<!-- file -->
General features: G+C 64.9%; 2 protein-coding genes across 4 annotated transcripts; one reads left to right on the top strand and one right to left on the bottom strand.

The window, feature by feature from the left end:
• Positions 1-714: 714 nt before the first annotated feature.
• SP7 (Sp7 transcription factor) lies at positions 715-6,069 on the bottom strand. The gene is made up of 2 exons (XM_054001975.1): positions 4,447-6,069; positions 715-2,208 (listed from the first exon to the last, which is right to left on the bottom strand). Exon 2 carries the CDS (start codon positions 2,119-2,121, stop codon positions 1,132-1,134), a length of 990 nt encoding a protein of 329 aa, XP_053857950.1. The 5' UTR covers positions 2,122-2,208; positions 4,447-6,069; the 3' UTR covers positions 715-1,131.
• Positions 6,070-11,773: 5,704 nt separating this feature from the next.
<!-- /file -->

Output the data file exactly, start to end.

General features: G+C 64.9%; 2 protein-coding genes across 4 annotated transcripts; one reads left to right on the top strand and one right to left on the bottom strand.

The window, feature by feature from the left end:
• Positions 1-714: 714 nt before the first annotated feature.
• SP7 (Sp7 transcription factor) lies at positions 715-6,069 on the bottom strand. The gene is made up of 2 exons (XM_054001975.1): positions 4,447-6,069; positions 715-2,208 (listed from the first exon to the last, which is right to left on the bottom strand). Exon 2 carries the CDS (start codon positions 2,119-2,121, stop codon positions 1,132-1,134), a length of 990 nt encoding a protein of 329 aa, XP_053857950.1. The 5' UTR covers positions 2,122-2,208; positions 4,447-6,069; the 3' UTR covers positions 715-1,131.
• Positions 6,070-11,773: 5,704 nt separating this feature from the next.